This comes via a 4th-grade friend, who got it from some guy on Facebook, who probably got it from Daily Kos, who got it from Wikipedia:The score is Republicans 89, Democrats 1. And that’s not even counting all the high-level Iran-Contra folks who probably would have been convicted of various felonies if they hadn’t been pardoned by GHW Bush. Among Democrats, there’s been only one criminal conviction in the past 50 years.
Lunchtime Photo Kevin DrumJun. 22, 2017 3:30 PM A field of California poppies at sunset, as the flowers start to close up for the night. You are getting sleepy, sleepy…. Get the scoop, straight from Mother Jones. Mother Jones is a nonprofit, and stories like this are made possible by readers like you. Donate or subscribe to help fund independent journalism.
The Senate health care bill takes an axe to Medicaid, but it also does a ton of damage to private insurance purchased on the exchanges. It does this in five ways:1The end result of all this is that subsidies will go down, coverage will get worse, and deductibles and copays will get higher. Older people will also see an increase in their premiums. How much does all this add up to? Quite a bit, I’m sure, but we’ll have to wait for the CBO score to put a solid number on it.
Muck Rack makes it simple to find people, tweets, or articles that mention any name, keyword, company, hashtag etc. We've compiled this guide to help you make the most of your search.
Selecting a term
Start searching tweets, articles from media outlets, articles mentioned in tweets, journalists'
names, titles and bios with some suggested searches:
Companies or Topics (e.g. iPhone, Microsoft)
Phrases (e.g. "cloud computing") — use quotes to keep the terms together
Twitter handles (e.g. @username) — returns those who have mentioned or replied to
Names (e.g. "David Pogue")
Hashtags (e.g. #sxsw, #london2012)
Bio details (e.g. vegan, Olympics, father)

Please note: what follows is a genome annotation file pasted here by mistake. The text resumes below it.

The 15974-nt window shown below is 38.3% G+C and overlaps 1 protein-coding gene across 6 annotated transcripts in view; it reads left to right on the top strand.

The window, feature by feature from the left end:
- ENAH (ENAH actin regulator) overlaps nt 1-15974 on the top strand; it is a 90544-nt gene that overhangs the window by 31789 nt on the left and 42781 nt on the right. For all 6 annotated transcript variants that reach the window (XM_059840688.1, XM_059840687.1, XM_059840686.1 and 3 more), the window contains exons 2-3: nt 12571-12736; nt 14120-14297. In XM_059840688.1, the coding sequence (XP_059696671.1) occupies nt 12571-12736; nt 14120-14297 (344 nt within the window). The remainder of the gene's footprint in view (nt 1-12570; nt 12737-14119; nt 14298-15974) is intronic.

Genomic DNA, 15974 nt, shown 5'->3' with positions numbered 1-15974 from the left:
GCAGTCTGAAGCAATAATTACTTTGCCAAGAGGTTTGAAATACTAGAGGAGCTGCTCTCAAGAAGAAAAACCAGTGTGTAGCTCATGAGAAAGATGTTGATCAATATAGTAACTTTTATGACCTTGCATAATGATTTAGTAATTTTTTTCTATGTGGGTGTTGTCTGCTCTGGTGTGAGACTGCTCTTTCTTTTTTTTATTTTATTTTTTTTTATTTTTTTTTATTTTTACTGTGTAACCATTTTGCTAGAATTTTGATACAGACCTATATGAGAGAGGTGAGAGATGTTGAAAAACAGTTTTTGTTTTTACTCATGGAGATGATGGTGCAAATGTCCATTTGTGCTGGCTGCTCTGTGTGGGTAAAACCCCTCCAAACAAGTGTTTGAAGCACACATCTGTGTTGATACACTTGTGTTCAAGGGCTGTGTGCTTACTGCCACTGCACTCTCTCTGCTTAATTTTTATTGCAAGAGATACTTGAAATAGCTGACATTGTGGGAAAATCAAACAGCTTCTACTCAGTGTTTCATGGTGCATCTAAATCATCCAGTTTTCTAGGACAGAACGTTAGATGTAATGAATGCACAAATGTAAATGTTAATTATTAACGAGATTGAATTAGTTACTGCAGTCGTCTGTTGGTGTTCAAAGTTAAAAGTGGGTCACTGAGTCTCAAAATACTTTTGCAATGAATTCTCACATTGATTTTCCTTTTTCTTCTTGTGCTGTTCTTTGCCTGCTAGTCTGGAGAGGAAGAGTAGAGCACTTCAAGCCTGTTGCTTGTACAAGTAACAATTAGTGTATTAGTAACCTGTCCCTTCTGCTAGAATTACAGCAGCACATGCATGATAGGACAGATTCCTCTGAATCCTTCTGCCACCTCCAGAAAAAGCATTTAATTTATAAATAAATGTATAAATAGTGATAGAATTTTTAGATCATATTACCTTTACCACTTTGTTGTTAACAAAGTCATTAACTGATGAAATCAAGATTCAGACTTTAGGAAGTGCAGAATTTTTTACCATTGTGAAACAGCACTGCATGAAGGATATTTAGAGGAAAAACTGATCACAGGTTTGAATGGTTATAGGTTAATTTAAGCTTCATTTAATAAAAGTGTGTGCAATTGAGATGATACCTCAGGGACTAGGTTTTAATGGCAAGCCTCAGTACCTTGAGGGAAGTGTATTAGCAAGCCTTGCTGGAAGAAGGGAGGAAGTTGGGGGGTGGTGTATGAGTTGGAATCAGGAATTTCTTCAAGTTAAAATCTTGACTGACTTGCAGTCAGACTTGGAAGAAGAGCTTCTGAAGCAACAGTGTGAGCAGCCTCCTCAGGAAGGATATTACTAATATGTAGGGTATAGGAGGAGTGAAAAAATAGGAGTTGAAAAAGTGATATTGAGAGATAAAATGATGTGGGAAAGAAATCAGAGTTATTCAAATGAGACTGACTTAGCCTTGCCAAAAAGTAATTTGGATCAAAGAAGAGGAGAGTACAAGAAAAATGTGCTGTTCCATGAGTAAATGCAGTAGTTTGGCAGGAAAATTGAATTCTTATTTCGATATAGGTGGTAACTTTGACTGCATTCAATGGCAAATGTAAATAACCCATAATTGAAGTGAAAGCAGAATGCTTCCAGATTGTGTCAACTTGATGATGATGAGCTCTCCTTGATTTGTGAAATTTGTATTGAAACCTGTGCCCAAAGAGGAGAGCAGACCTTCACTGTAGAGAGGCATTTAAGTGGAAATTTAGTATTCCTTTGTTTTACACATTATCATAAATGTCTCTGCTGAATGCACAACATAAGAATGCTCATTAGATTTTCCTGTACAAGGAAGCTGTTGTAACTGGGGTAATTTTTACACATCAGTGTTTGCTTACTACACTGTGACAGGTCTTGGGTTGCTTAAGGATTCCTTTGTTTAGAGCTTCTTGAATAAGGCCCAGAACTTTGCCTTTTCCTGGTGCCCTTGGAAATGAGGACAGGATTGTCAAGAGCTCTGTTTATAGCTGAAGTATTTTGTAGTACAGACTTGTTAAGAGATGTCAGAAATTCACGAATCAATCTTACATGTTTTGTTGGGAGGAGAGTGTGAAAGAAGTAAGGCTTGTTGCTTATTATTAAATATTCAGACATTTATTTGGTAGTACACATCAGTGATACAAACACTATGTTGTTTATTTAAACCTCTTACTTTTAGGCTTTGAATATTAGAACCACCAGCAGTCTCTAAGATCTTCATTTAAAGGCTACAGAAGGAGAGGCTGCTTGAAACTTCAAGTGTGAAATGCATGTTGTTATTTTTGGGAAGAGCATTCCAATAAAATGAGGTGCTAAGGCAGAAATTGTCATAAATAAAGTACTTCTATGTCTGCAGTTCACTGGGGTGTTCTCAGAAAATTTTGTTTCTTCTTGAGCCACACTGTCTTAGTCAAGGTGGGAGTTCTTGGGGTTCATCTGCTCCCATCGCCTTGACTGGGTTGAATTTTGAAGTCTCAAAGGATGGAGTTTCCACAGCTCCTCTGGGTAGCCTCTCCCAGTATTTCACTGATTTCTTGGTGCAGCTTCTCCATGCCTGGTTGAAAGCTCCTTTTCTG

Muck Rack's Advanced Search allows for many boolean operators.
Find results that mention multiple specified terms, use AND or
+. For example, ensure each result contains both Elon Musk and Mark Zuckerberg by
searching Obama AND Romney or Obama + Romney.
Use the operators OR or , to broaden your search when you'd like either of
multiple terms to appear in results. (This is the default behavior of our search when no operators
are used.) For example, search for democrat OR republican to find results that refer to
Democrats and/or Republicans.
Use NOT or - to subtract results from your search. For
example, searching Disney will yield results about the Walt Disney Company as well as Walt Disney
World Resort. To exclude mentions of Disney World, search for Disney -World or Disney
When using one of these operators with a phrase, enclose it in quotation marks. For example, you can
find results about smartphones excluding Apple's iPhone 4S by searching smartphone -"iPhone
Exact case matching or punctuation
If you're searching for a brand name or keyword that relies on specific punctuation marks or capitalization, you can
find results that match your exact query by adding matchcase: before the keyword you're searching for, like matchcase:E*TRADE .
Use parentheses to separate multiple
boolean phrases. For example, to find journalists talking about having fun in Disney World or
Disneyland, search for ("disney world" OR disneyland) AND fun.
An asterisk can be used to search for any variation of a root word truncated by the asterisk. For example, searching for admin* will return results for administrator, administration, administer, administered, etc.
A near operator is an AND operator where you can control the distance between the words. You can vary the distance the near operation uses by adding a forward slash and number (between 0-99) such as strawberries NEAR/10 "whipped cream", which means the strawberries must exist within 10 words of "whipped cream".